Elantris Reread: Chapters Fifty-Seven to Fifty-Nine


This is quite the week, Cosmere Chickens. The Sanderlanche is in full effect: Betrayals! Revelations! Secrets and war and death, oh my! All of this and more awaits you in this week’s installment of the Elantris Reread. Once again, my faithful cohort Paige and I are joined—sort of –by Past!Brandon, speaking to us from the annals of history. (That’s a fancy-pants way of saying that we’re using some quotes from his 2006 annotations of Elantris in order to broaden the depth of our reread and to shed some additional light on aspects of the book you might not even be aware of, like deleted scenes, character backstories, and story-crafting stuff.)

There’s a lot to delve into this week, and I do mean a lot, so pull up a chair and join us, and try not to let the dark events get you down. Remember…things are always darkest before the dawn.

(Non-)Spoiler warning: This week’s article has no spoilers from other Cosmere works. Read on fearlessly, chickens!

Trigger warnings: War, body modification, genocide.

Last time on Elantris: Romance and Revelations…

Now that Sarene (and everyone else) finally know that Raoden’s NOT dead, we get some lovey-dovey time between the two of them before they realize that Telrii’s been killed. There’s a power vacuum…and only one man can fill it! However, Dilaf’s not about to let Raoden seize the throne quite that easily. He (somehow) dispels the illusion that Raoden has been using to mask his appearance, revealing Raoden’s Elantrian nature to the entire throne room. Sarene saves the day, however, with a smooth speech that wins the people over to his side regardless of how he looks.

Chapter Essentials

POV Character(s): Sarene, Raoden, Hrathen

A map of Kae and Elantris City from Brandon Sanderson's Elantris

Discussion

Chapter 57

Hrathen eyed this pretender, feeling an odd surge of hatred as he saw the way that Sarene looked at the man. Hrathen could see the love in her eyes. Could that foolish adoration really be serious?

L: Look at that green-eyed monster coming out! Watch out, Hrathen. Your jealous side is showing…

P: You almost feel sorry for him. Outmaneuvered—not once but twice!—and, apparently a bit heartsick.

I didn’t want Hrathen’s affection for Sarene to ever be overt in the book. He’s not a man of passions, and I think he would be very good at keeping his interest unacknowledged, even in his own thoughts. …. We only get a few small clues as to his attraction to Sarene, and this chapter probably has the most of those.

—Annotation, Brandon Sanderson

Back to the text:

Hrathen’s own relationship with the girl had been one of antagonism, not of affection. Why should he be jealous of another man? No, Hrathen needed to be levelheaded.

L: Oh dear. Love is rarely level-headed, nor logical, when it chooses to pounce on us. I almost—almost—feel bad for him.

P: Great minds think alike, Lyndsey! That was exactly my thought above! And you’re spot on about love being neither level-headed nor logical. It’s often cruel and unforgiving.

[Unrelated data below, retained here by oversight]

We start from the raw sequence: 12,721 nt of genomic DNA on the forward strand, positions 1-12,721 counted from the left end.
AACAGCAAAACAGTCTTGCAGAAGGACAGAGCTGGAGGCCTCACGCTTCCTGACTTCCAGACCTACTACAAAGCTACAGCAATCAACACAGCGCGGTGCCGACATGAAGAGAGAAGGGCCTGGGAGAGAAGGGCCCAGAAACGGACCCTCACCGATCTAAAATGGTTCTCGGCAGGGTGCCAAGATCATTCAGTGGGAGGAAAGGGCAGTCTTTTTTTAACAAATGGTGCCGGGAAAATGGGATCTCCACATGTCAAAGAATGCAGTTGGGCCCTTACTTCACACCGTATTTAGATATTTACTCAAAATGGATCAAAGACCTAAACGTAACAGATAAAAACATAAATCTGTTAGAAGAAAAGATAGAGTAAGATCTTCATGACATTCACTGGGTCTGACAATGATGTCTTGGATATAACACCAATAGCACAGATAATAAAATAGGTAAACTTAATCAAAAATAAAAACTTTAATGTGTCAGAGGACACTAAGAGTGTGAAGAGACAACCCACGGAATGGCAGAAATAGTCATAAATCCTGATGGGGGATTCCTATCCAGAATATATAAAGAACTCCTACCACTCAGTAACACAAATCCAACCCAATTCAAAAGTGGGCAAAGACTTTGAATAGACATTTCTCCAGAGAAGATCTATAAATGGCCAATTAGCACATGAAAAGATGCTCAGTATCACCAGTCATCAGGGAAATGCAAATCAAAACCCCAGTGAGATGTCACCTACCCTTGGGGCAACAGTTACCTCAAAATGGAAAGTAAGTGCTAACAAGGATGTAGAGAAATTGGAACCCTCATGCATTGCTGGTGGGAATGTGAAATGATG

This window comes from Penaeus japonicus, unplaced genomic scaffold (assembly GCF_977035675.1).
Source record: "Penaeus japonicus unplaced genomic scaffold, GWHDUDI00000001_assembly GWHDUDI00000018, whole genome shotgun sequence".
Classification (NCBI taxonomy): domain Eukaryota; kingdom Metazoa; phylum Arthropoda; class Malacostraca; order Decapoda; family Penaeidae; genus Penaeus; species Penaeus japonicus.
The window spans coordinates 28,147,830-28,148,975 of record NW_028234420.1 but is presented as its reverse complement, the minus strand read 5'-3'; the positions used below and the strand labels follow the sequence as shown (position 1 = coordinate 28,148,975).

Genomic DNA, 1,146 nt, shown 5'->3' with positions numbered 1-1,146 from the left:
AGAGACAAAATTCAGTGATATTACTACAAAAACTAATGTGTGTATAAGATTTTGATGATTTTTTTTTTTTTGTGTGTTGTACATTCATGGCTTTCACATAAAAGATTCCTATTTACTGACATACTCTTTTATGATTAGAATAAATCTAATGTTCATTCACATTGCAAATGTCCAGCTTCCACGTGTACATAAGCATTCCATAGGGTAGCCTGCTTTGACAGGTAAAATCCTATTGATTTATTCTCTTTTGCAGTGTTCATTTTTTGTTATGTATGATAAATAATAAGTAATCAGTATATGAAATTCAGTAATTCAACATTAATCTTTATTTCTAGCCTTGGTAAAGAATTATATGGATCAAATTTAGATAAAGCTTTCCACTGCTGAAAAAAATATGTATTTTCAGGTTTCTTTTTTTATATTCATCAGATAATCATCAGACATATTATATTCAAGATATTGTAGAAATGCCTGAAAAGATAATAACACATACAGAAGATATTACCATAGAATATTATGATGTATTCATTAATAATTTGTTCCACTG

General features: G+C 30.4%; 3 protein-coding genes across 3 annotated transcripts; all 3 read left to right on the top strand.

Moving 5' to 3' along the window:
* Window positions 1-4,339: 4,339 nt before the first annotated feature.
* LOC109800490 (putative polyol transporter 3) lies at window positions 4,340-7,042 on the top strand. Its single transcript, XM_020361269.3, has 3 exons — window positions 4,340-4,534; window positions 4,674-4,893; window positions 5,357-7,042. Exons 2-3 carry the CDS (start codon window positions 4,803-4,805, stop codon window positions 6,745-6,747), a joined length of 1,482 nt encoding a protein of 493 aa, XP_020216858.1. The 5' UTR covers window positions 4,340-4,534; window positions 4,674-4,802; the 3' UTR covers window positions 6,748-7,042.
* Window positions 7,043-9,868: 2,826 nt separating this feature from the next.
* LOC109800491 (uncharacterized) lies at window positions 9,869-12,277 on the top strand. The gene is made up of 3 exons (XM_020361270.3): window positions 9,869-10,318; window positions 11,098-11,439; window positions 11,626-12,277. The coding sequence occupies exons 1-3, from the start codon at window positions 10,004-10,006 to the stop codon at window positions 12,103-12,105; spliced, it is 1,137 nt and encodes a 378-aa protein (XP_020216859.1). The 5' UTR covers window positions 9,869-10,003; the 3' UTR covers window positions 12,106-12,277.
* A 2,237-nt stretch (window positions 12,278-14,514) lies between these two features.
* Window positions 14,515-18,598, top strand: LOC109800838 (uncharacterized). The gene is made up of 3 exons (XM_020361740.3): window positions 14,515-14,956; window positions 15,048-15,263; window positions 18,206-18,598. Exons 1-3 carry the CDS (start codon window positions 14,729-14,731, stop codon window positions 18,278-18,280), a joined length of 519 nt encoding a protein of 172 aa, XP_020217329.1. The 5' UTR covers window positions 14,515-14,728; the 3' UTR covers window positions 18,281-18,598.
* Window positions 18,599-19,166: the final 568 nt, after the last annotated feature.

He’s found a woman whom he considers his equal–the fact that she is of a heretic religion would only make her more appealing, I think. Hrathen is attracted to challenges, and Sarene is nothing if not challenging.

—Annotation, Brandon Sanderson

L: Challenging in a lot of ways. I wonder what the women of Fjorden are like…? We never get any hints or clues as to what women’s place in their society is, so we don’t know just how different Sarene is from the women that Hrathen’s used to encountering. But I’m willing to bet that she’s far more bullheaded and competent than any woman Hrathen’s ever met.

P: And he seems to like it.

Hrathen was shocked by the transformation, but he was even more shocked when the people of Arelon did nothing about it. Sarene gave her speech, and people just stood dully. They did not stop her from crowning the Elantrian king.

L: Gods forbid the people should judge someone based on their worth rather than what they are.

P: It was surprising to me how they accepted him, too, but not as surprising as it was for Hrathen, knowing how much the people loved Raoden before he disappeared.

Three months was not enough time to build a stable following.

L: Well, he’s right there. Building trust and loyalty within a community, whether it be religious or any other type, takes time.

P: Three months is absolutely not enough time, especially when it comes to people’s lifelong religious beliefs.

A hundred torches winked into existence from within dozens of different tents.

L: Oop. Remember all those merchants who were mysteriously sticking around? Well… guess now we know why:

That was why so many Fjordells had come to the Arelene Market despite the political chaos, and that was why they had stayed when others left. They weren’t merchants at all, but warriors. The invasion of Arelon was to begin a month early.

P: Ugh, this must feel like a massive betrayal to Hrathen. He spends months trying to convert people to his religion only to find that an invasion was already planned.

Ah, and Hrathen’s three month timebomb. It’s always nice when you can have a timebomb go off early.